On Sat, Jun 17, 2000 at 05:44:31PM +0200, Mike Galbraith wrote:
> I still think that it's reentering to service the same blocks it's already
> trying to service, but am not sure about that.
No, that shouldn't happen - the buffer will get locked when we start I/O on it.
I believe the problem is this:
We have various resources that are needed, generally, for loop to perform I/O:
buffers, buffer heads, requests, and pages. All of these except requests
boil down to "memory"; requests are different because we have a fixed number
i) When the kernel runs out of memory, one of the things it does is to try to
free buffers by writing out those that are dirty. If these happen to be loop
buffers, we can deadlock, because loop may well end up sleeping, waiting for
a memory related resource to become free.
ii) When the kernel runs out of requests, it starts I/O on queued requests.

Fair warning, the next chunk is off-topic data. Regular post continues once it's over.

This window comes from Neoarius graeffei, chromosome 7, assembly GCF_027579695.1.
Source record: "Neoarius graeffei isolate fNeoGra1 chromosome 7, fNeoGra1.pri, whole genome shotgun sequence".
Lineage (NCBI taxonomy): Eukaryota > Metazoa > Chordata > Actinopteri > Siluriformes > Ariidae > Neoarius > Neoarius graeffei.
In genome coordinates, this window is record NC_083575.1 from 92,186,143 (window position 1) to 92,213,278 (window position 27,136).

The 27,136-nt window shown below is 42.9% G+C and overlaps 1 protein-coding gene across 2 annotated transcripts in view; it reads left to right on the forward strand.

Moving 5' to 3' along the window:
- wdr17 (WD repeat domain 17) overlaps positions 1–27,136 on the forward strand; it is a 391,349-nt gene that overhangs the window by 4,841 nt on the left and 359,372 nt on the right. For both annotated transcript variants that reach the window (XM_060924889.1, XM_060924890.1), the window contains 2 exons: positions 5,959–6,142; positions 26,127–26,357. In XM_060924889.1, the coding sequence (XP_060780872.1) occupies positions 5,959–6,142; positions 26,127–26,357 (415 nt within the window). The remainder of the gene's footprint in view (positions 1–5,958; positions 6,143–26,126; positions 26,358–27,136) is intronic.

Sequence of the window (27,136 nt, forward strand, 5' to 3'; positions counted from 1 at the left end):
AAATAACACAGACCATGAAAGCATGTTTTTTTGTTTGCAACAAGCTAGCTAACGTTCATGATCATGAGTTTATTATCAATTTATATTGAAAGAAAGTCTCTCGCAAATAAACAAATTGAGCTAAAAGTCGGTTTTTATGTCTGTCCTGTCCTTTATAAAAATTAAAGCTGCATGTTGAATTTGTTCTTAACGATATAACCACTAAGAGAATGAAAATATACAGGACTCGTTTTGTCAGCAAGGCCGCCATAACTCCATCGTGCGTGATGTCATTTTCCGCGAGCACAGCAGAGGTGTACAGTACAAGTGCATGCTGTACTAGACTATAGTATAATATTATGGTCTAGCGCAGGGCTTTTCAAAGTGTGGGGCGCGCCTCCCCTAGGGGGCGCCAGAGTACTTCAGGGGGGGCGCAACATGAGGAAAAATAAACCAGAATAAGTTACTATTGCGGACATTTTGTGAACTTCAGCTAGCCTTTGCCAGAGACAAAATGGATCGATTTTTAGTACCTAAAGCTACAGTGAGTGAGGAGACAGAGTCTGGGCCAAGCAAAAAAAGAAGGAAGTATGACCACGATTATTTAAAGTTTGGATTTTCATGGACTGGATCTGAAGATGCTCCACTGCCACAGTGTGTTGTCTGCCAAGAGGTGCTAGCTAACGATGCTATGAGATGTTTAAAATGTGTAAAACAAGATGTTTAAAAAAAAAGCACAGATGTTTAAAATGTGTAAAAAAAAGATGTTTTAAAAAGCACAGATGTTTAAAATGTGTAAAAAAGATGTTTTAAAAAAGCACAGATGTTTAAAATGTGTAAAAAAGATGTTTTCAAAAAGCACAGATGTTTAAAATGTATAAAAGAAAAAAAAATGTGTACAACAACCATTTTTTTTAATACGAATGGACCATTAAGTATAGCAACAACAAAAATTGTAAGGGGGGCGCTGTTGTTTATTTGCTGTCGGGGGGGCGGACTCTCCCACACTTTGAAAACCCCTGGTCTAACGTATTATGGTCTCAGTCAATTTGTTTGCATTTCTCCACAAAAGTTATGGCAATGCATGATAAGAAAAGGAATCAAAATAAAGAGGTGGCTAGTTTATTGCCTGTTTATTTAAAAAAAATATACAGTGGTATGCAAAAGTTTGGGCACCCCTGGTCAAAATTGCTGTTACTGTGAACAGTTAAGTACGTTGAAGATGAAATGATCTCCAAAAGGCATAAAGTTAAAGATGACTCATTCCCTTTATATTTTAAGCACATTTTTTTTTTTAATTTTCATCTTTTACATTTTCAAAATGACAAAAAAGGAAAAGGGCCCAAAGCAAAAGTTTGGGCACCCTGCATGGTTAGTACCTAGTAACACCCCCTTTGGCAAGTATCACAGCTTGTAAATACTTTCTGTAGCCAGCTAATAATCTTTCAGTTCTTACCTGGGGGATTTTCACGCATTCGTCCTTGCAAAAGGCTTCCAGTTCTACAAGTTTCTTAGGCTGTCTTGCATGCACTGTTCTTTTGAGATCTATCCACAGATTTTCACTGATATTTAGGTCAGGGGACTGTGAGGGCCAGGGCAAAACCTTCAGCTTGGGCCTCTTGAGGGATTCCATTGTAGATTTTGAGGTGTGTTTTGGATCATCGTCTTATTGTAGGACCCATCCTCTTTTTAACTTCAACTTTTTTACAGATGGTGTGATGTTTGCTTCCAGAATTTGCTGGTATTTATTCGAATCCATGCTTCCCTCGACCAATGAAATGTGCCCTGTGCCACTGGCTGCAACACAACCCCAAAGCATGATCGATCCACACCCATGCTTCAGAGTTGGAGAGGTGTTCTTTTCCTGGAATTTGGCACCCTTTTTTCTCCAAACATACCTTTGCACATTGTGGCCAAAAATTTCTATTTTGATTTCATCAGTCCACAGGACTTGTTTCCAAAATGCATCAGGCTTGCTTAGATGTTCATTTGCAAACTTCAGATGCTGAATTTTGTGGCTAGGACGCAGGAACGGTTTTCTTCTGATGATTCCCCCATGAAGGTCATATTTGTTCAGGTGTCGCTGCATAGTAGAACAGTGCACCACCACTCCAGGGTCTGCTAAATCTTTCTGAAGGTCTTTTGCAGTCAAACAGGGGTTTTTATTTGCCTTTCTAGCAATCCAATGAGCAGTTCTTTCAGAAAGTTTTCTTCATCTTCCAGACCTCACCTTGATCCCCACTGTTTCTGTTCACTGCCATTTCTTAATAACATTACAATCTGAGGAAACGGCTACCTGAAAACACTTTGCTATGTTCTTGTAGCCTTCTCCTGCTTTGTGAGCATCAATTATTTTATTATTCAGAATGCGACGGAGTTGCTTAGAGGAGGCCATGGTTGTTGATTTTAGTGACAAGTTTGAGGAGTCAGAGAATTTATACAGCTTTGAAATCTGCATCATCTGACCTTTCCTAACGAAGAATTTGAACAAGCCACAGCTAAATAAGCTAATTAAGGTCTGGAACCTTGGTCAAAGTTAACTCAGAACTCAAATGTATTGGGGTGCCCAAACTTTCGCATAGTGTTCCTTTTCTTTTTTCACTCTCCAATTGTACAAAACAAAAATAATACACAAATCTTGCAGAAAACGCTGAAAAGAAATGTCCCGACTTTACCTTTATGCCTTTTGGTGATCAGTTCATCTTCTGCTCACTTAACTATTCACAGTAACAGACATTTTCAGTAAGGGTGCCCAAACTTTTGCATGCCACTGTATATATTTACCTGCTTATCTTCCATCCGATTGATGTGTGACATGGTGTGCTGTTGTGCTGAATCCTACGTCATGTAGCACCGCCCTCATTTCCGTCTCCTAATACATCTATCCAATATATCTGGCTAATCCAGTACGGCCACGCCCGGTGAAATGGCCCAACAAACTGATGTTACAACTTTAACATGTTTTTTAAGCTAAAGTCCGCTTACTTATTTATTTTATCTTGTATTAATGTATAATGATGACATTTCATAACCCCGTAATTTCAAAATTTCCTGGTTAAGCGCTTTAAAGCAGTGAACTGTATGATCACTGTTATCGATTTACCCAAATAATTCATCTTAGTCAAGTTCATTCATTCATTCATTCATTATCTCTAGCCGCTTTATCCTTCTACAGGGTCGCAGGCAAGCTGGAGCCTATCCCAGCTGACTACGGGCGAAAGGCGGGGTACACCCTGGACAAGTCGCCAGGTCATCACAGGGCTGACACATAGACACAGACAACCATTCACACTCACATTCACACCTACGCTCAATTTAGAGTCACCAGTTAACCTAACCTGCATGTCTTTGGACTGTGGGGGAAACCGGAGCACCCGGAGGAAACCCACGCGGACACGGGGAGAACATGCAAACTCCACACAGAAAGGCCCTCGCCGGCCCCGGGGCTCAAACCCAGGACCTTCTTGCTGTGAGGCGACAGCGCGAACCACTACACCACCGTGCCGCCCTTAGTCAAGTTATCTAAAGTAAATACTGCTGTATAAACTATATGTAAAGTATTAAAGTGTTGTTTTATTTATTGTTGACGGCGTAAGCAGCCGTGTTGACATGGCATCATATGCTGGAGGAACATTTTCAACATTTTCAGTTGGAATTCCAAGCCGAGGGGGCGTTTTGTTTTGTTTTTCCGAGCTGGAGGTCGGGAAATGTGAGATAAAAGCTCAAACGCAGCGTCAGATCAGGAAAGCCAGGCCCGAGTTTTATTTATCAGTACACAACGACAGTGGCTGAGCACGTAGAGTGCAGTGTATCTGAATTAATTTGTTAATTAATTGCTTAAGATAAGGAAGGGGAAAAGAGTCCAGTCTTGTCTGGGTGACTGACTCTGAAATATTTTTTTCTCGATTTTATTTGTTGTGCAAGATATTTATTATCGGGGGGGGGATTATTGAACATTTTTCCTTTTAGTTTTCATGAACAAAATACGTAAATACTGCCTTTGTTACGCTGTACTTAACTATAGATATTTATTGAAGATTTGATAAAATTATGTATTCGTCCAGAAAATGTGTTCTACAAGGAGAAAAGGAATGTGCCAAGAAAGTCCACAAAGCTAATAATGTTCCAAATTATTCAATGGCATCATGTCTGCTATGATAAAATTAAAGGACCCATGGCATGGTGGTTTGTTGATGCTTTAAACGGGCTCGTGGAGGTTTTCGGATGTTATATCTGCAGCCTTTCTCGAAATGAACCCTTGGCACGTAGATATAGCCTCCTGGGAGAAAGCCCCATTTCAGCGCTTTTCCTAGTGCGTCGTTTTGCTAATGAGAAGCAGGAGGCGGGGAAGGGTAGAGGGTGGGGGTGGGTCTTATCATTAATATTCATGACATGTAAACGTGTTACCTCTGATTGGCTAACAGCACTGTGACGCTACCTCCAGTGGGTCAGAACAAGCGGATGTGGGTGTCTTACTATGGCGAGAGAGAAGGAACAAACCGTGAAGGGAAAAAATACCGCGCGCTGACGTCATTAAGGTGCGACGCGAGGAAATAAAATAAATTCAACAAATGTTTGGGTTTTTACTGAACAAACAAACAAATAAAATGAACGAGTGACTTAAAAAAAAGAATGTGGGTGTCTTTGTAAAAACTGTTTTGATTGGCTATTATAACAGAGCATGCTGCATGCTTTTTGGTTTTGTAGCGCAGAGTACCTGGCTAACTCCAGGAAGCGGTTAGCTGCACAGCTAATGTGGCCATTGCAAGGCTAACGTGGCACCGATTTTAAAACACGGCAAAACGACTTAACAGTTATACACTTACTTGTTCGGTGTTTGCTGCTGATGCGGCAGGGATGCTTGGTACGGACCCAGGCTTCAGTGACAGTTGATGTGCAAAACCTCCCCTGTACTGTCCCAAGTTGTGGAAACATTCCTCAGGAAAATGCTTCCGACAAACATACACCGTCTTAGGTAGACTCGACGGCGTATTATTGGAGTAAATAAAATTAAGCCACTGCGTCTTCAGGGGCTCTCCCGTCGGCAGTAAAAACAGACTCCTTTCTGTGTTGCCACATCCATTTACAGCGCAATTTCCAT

If these happen to be loop requests, we can deadlock, because loop may well
end up sleeping waiting for a free request.
In 2.2, (ii) is avoided by ensuring the maximum number of pending loop requests
is half of the total, as loop will only need one additional request to fulfill
a request (loop in 2.2 only ever uses bmap() to read file data). I'm not
sure whether this holds in 2.3.
I've just tested loop on 2.2, and I couldn't deadlock it. I didn't understand
how it avoided situation (i), until I checked the 2.2 version of buffer.c:
it has loop-specific hacks in refile_buffer() and bdflush() to avoid deadlock.
They went in between 2.2.8 and 2.2.14, and seem to be Andrea's work (see
"[patch] 2.2.10 buffer patch"). AFAICS, 2.3 doesn't have anything like this,
and I'm not convinced they're sufficient anyway, now that we do I/O through
the page cache and the underlying filesystem.
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